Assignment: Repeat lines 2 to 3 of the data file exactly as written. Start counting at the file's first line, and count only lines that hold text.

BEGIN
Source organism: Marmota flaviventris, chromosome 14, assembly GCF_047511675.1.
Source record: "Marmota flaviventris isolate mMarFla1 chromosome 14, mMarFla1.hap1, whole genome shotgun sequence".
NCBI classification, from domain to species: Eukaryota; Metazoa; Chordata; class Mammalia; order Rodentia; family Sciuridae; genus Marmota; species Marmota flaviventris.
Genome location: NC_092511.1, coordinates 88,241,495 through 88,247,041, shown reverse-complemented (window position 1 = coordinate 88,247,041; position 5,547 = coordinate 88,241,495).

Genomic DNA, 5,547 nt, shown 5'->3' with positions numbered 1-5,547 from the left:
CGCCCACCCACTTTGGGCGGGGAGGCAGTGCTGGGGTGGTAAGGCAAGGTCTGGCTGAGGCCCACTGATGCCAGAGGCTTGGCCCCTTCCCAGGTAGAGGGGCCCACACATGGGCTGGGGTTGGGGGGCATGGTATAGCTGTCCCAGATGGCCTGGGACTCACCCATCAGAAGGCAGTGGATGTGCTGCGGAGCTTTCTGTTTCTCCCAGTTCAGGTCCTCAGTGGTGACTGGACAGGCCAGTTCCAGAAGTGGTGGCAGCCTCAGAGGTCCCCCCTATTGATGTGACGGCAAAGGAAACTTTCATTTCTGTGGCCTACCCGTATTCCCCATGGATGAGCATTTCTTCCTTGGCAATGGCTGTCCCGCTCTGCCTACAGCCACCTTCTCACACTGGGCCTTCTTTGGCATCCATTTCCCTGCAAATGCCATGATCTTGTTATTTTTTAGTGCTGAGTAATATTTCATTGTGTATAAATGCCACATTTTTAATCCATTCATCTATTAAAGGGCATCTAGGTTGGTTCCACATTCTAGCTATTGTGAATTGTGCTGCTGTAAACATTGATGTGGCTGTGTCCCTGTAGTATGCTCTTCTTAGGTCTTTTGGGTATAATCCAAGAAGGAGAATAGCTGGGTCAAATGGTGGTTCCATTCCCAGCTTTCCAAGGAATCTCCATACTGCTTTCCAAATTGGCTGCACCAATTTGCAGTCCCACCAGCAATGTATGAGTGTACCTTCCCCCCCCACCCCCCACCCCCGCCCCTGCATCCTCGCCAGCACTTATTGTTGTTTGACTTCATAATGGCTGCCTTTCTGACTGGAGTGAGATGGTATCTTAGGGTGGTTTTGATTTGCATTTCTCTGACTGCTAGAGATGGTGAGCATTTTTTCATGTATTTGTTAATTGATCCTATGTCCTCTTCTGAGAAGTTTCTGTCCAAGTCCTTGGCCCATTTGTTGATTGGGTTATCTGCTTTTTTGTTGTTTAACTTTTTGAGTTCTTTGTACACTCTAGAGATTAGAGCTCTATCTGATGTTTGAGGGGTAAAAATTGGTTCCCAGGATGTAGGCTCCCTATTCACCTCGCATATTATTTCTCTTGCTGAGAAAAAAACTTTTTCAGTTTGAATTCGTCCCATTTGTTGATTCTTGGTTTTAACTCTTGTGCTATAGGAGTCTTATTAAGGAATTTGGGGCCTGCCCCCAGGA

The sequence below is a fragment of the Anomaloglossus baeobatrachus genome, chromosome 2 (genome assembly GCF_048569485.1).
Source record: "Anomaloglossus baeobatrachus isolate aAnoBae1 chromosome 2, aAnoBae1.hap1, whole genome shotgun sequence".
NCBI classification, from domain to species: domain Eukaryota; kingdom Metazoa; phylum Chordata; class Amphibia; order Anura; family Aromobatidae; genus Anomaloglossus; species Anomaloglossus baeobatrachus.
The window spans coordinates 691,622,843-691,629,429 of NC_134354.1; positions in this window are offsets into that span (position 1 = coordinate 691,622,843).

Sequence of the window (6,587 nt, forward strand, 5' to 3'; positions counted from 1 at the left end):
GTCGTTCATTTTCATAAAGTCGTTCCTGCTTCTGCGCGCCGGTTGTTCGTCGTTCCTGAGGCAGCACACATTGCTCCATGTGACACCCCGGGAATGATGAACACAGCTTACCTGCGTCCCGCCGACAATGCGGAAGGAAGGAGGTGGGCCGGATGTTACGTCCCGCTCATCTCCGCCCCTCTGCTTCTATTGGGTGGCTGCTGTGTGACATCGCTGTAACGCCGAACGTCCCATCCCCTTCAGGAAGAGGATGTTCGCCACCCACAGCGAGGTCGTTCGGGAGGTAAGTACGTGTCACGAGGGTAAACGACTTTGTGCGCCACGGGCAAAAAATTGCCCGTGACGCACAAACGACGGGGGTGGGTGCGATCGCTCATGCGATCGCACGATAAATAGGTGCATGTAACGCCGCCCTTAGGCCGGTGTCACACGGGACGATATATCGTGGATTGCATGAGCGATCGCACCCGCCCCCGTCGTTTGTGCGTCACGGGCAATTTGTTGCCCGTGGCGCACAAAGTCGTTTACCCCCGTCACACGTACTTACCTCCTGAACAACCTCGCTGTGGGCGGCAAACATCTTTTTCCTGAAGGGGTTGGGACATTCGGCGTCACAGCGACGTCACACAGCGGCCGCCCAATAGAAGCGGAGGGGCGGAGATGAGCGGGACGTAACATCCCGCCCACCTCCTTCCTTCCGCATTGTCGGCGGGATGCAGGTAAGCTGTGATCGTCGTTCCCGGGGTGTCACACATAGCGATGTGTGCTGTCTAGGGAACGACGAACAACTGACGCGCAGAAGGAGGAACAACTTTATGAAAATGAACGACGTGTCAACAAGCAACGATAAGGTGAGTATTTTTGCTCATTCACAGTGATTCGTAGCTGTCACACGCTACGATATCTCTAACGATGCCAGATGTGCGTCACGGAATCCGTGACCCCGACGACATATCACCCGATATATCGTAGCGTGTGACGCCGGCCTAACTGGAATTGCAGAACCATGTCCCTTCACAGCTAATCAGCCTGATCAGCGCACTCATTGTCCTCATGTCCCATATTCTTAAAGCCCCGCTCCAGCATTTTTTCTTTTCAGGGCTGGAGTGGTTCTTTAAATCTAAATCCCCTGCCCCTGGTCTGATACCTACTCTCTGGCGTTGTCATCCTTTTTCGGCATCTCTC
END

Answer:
Source record: "Marmota flaviventris isolate mMarFla1 chromosome 14, mMarFla1.hap1, whole genome shotgun sequence".
NCBI classification, from domain to species: Eukaryota; Metazoa; Chordata; class Mammalia; order Rodentia; family Sciuridae; genus Marmota; species Marmota flaviventris.